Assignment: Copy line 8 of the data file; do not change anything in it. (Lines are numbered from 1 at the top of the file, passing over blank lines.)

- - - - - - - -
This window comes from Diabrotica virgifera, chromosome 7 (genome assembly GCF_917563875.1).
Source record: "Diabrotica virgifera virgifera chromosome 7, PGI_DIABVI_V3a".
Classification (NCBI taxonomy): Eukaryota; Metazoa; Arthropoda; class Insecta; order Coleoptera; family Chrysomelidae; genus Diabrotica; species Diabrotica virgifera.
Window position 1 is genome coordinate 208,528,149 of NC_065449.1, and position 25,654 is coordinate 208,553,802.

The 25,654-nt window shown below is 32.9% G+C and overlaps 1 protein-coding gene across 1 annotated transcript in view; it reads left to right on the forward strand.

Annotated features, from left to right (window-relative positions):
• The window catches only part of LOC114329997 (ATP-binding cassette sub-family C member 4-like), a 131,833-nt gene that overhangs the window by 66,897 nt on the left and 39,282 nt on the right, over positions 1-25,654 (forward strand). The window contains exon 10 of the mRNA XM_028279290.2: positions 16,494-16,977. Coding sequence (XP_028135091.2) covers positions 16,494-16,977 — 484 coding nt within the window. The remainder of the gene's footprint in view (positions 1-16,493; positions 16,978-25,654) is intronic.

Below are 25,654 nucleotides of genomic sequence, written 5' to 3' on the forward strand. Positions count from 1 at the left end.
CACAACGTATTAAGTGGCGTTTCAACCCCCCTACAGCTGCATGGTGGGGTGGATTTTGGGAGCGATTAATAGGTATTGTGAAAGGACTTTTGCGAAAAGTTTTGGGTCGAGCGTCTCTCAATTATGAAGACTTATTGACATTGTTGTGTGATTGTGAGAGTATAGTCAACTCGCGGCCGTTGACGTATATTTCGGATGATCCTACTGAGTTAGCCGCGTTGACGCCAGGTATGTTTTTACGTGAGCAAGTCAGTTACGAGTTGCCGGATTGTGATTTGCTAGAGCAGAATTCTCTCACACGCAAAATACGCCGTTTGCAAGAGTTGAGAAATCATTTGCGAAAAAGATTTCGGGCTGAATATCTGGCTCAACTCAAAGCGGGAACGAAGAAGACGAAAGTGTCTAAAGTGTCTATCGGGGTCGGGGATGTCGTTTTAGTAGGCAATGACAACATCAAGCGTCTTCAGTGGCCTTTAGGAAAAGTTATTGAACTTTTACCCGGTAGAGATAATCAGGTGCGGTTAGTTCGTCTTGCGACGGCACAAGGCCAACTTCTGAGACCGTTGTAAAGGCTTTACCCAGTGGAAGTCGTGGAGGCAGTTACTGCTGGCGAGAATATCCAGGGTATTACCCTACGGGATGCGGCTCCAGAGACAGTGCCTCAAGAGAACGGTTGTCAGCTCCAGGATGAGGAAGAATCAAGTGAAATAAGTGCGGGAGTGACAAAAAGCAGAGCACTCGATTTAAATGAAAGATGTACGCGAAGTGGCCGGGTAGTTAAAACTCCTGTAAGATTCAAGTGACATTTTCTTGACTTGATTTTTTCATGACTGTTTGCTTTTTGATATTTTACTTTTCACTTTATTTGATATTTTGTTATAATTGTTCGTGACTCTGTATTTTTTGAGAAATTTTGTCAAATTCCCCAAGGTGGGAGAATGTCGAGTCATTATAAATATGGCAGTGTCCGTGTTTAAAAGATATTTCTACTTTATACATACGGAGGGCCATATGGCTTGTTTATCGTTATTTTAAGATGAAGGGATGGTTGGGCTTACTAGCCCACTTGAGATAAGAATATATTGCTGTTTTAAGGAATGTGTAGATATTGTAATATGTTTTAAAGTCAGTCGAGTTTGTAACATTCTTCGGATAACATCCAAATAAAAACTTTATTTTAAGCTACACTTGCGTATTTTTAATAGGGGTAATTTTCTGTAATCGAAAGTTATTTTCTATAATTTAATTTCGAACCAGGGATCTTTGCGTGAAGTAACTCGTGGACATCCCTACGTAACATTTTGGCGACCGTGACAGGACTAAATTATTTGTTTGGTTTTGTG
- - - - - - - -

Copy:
Below are 25,654 nucleotides of genomic sequence, written 5' to 3' on the forward strand. Positions count from 1 at the left end.